• In an alternate embodiment, while encoding the content stream, the network or head-end also encodes (in a particular location in the VBI, data stream, or location known to the EDC) a timer or counter “key” based on a client application request or appropriate number that the head-end can allot. The EDC upon playback decodes this “key” to retrieve the timer or counter values for the appropriate playback mechanism so that the appropriate playback mechanism, when invoked, can refer to these values during playback. [0040]
  • In step [0041] 702, the routine determines whether the retrieved limits have been exceeded and, if so, continues in step 703, else continues in step 705 with the with secure playback of the data stream as described with reference to FIG. 5. In step 703, the routine enforces the DRM limits.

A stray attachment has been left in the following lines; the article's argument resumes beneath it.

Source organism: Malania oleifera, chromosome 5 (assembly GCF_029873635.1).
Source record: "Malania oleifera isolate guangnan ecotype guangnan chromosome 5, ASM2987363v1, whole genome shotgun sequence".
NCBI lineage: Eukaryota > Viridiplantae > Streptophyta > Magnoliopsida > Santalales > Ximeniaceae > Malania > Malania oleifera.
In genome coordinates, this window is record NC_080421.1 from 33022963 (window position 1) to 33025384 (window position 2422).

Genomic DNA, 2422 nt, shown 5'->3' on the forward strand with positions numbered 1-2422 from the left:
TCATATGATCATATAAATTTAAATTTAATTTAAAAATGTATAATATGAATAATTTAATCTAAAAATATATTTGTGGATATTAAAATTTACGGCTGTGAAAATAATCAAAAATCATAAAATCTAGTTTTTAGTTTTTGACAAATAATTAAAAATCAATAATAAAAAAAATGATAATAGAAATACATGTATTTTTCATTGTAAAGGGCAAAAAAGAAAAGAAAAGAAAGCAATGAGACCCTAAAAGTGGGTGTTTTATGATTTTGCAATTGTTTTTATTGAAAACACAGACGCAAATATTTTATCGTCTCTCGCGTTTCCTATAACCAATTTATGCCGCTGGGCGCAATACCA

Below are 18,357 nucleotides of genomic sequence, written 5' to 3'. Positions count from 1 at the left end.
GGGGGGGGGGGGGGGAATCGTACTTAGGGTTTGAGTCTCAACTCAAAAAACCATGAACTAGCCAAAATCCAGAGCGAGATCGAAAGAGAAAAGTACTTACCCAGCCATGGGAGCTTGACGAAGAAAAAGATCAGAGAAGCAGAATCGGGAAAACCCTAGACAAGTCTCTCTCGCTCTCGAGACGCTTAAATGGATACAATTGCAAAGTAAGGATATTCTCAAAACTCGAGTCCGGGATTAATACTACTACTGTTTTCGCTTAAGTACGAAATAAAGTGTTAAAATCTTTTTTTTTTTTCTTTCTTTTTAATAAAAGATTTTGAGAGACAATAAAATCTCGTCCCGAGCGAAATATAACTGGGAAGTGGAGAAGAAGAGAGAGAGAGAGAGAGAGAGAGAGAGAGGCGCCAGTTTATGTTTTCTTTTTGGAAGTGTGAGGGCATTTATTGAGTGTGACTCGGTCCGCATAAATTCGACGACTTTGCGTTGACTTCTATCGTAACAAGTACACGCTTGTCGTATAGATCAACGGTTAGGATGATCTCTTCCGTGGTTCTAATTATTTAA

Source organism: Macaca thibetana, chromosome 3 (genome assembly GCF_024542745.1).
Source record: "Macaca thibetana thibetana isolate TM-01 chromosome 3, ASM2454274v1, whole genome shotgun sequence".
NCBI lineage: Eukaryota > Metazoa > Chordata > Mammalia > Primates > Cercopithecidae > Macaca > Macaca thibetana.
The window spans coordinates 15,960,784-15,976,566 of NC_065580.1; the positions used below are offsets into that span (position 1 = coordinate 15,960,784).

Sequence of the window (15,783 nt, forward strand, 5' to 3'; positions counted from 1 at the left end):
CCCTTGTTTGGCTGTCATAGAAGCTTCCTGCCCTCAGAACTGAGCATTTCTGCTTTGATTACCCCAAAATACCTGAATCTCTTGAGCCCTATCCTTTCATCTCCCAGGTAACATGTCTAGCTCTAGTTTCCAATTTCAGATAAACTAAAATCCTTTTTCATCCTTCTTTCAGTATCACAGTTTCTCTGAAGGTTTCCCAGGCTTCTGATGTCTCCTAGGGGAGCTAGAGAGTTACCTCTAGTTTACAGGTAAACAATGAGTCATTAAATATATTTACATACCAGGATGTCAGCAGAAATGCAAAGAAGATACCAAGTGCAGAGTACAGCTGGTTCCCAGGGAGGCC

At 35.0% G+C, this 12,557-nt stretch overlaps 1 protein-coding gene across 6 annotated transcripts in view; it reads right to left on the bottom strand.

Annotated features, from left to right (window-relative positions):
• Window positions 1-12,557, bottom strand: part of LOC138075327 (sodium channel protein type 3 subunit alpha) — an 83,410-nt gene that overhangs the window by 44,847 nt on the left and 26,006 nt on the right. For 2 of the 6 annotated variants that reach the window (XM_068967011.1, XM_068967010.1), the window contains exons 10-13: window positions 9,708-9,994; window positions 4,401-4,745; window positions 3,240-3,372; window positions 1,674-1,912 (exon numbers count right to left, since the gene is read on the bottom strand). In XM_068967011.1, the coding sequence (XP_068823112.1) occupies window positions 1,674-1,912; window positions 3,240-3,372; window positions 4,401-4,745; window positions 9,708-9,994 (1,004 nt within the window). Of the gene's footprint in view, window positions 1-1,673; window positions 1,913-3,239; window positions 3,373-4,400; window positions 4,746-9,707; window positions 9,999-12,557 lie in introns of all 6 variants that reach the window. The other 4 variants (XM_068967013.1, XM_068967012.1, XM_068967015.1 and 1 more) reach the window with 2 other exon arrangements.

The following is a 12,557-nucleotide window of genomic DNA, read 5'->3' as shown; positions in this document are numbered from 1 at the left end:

• There are several mechanisms for enforcing the DRM limits, one of which was described with reference to FIG. 6. In one embodiment, the playback application (or other playback mechanism) notifies the EDC driver (or the EDC driver detects) when the content playback time or usage count limit has been reached. Upon receipt of an indication that this limit has been reached, the controller calls a delete function to delete the content from the secure storage location. Alternatively, the playback application (or the EDC playback routine) may request a renewal or extension of time or of usage count limits, providing a renewal procedure has been specified and is available (see, for example, steps [0042] 606-608 in FIG. 6). This renewal may be accomplished for example, by obtaining input from the user or by contacting the head-end automatically, if an automatic process is defined. To achieve such functionality, as indicated during secure storage (FIG. 6), an additional flag may be included with the transmission of the digital content stream from the head-end to indicate the ability to request a renewal or extension of the time or of usage count limits. This indication is received and stored by the EDC, and the EDC indicates to the playback application that a renewal or extension request may be sent to the head-end when the indicated timer or usage count limit is reached. In addition, a user may submit a self-initiated request for renewal or extension to the playback application. The new playback time allotted in response to the request for renewal may be the same as the originally allotted time, or a new value may be sent from the head-end, decoded by the EDC playback or storage routine, and stored in a location accessible to the mechanism for playback. Variations of these techniques may also be applied to the secure storage techniques described with reference to FIG. 6, if the EDC does not attempt renewal automatically.